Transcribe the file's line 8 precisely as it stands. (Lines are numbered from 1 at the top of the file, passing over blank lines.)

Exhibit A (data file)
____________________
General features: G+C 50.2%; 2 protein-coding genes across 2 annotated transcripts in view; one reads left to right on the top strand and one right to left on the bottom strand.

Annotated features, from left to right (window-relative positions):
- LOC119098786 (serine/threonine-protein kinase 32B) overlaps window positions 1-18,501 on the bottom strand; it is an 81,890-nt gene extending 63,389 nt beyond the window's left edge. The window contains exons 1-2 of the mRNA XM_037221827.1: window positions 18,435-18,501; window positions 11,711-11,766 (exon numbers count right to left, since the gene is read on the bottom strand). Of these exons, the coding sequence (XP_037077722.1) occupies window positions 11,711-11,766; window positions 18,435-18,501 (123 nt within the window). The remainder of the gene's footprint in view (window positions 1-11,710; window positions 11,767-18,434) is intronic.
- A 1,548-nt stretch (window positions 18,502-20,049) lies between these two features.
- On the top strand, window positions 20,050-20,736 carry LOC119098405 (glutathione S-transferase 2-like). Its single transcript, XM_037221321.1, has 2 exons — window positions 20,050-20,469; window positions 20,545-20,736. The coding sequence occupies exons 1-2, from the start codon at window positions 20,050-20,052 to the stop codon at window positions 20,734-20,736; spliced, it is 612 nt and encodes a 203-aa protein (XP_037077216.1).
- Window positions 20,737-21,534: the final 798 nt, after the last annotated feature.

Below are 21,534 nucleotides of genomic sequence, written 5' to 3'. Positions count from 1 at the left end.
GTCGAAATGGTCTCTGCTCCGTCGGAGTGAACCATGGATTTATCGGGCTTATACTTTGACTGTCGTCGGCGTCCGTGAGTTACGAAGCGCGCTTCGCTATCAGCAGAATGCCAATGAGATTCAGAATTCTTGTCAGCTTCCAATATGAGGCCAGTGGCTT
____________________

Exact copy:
GTCGAAATGGTCTCTGCTCCGTCGGAGTGAACCATGGATTTATCGGGCTTATACTTTGACTGTCGTCGGCGTCCGTGAGTTACGAAGCGCGCTTCGCTATCAGCAGAATGCCAATGAGATTCAGAATTCTTGTCAGCTTCCAATATGAGGCCAGTGGCTT